The consensus among my medical contacts and surgeon friends is that PIP implants were being sold so cheaply that suspicions were aroused and potential problems had been reported. T
herefore they were never tempted to change from their tried and tested brands. Yet, according to what PIP implant recipients are revealing, it seems that the savings were not passed on to them, and in many cases they actually paid way above the going rate.

My thoughts are with women the world over who have PIP implants. I hope they will all be able to get them removed and replaced with the top quality ones they should have had in the first place. PIP implants were even given to cancer patients during mastectomy reconstruction by the NHS.



Those needing help and advice about PIP implants should consult their GP or surgeon. There is also a good deal of comprehensive information online and Facebook support groups have been set up.

If history is anything to go by, this will not be the last time the public will be let down by those entrusted with   their health and well-being, an unfortunate state of affairs by no means limited to plastic surgery. With the recession biting ever deeper around the globe, we are all attracted to bargains, and big business is no different. I urge everyone to be vigilant and take extra care in all aspects of their health and safety.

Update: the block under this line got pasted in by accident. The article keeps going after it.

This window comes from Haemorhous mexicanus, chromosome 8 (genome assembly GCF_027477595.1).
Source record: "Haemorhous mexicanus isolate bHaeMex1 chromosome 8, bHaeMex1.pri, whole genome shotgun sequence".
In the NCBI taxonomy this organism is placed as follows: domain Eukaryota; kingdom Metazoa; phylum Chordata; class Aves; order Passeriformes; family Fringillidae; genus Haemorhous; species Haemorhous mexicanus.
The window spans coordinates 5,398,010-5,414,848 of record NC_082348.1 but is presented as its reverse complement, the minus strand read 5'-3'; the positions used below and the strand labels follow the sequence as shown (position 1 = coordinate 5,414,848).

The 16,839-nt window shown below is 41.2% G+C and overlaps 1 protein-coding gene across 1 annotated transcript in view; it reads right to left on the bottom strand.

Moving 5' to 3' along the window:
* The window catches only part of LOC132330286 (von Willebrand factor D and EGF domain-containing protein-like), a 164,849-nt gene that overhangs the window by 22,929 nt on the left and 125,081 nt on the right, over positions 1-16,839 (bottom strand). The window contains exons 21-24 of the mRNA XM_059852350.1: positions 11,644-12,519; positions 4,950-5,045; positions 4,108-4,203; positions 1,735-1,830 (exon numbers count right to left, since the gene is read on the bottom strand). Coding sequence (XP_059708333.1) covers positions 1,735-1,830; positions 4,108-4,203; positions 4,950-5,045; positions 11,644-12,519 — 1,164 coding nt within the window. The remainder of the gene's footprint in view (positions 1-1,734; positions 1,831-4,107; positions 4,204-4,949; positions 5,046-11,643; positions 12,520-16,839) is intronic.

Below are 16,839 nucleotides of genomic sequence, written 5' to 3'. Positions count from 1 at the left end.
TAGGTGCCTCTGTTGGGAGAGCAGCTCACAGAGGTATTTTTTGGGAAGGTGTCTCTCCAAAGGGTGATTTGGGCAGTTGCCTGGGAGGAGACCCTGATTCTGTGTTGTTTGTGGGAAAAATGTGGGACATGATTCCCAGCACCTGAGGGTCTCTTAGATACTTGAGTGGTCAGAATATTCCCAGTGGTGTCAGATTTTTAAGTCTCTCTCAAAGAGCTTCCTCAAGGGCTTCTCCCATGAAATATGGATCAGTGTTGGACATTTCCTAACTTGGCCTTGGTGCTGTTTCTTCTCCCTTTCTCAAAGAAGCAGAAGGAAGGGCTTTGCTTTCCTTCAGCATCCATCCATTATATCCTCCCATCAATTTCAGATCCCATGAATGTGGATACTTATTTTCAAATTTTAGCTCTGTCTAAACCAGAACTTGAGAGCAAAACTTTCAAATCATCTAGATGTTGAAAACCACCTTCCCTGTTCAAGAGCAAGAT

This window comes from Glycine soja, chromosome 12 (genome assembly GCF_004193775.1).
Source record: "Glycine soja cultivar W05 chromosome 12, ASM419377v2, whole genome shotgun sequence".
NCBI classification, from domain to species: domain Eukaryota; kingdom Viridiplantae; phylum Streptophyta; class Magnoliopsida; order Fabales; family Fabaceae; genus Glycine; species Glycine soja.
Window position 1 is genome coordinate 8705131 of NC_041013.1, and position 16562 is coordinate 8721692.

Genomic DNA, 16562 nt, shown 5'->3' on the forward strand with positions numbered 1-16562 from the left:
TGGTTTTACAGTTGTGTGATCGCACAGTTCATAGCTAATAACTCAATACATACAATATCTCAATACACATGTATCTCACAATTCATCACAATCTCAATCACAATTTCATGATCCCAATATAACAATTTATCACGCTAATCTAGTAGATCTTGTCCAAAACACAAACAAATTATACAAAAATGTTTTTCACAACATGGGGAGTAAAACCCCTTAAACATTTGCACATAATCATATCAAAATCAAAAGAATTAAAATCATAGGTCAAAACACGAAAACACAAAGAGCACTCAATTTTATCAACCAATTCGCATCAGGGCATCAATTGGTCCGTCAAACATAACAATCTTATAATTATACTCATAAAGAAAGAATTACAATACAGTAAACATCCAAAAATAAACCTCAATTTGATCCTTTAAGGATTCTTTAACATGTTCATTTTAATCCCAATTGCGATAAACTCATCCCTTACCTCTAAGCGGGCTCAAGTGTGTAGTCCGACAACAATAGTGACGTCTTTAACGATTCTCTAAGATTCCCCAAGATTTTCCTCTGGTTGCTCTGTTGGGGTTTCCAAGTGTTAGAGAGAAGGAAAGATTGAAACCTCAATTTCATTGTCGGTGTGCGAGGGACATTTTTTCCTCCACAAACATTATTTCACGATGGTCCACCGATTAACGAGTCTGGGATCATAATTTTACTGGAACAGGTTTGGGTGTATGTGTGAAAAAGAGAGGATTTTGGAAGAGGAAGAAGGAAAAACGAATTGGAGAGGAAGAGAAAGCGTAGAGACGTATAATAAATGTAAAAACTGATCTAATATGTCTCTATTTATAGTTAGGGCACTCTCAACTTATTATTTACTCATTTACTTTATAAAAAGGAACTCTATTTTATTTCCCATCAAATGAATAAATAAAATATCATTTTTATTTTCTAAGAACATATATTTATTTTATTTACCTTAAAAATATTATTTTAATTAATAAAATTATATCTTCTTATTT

4 comments:

  1. what has been the problem with isologen? so are there problems with plasma gel too? both sounded so promising :(

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    1. If you Google Isologen you can find loads of information about the problems. Personally, I would never have that procedure because if they remove your own "skin cells" and send them off to be grown elsewhere, how do you know for certain: 1) What kind of sterile environment they will be stored in? 2) That the cells that come back are actually your own? 3) That they will stop multiplying once re-injected?

      As for ANY new procedure that has not stood the test of time or is based on questionable science, I would steer clear and make use of established alternatives until (and if) the new procedure proves safe and effective in the long run.

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  2. Nice picture and a great article filled with sound advice Cindy, especially about the recession causing people to bargain, sometimes against their own health. Being an informed patient is crucial...

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  3. It's amazing how you have explained plastic surgery to the patients, it'll be lot easier for them to understand how easy these things are and I think they will agree to be good looking is lot more easier than previous days. I’m recommending this post on my facebook page for sure, thanks a lot.